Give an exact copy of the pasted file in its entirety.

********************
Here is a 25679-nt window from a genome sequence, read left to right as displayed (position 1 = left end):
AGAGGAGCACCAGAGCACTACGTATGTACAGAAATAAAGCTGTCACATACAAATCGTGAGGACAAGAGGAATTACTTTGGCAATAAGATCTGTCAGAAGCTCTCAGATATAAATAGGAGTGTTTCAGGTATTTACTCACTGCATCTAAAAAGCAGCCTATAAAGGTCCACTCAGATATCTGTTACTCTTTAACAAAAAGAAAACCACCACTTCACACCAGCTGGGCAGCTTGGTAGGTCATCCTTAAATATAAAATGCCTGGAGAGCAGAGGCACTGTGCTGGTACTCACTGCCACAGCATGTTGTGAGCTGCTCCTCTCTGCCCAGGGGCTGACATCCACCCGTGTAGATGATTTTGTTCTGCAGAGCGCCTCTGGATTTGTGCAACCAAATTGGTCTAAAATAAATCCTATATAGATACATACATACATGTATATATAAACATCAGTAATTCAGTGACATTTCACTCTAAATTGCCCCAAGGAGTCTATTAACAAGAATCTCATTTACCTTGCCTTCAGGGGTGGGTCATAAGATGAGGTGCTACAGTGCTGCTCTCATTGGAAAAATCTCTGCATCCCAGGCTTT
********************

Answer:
Here is a 25679-nt window from a genome sequence, read left to right as displayed (position 1 = left end):
AGAGGAGCACCAGAGCACTACGTATGTACAGAAATAAAGCTGTCACATACAAATCGTGAGGACAAGAGGAATTACTTTGGCAATAAGATCTGTCAGAAGCTCTCAGATATAAATAGGAGTGTTTCAGGTATTTACTCACTGCATCTAAAAAGCAGCCTATAAAGGTCCACTCAGATATCTGTTACTCTTTAACAAAAAGAAAACCACCACTTCACACCAGCTGGGCAGCTTGGTAGGTCATCCTTAAATATAAAATGCCTGGAGAGCAGAGGCACTGTGCTGGTACTCACTGCCACAGCATGTTGTGAGCTGCTCCTCTCTGCCCAGGGGCTGACATCCACCCGTGTAGATGATTTTGTTCTGCAGAGCGCCTCTGGATTTGTGCAACCAAATTGGTCTAAAATAAATCCTATATAGATACATACATACATGTATATATAAACATCAGTAATTCAGTGACATTTCACTCTAAATTGCCCCAAGGAGTCTATTAACAAGAATCTCATTTACCTTGCCTTCAGGGGTGGGTCATAAGATGAGGTGCTACAGTGCTGCTCTCATTGGAAAAATCTCTGCATCCCAGGCTTT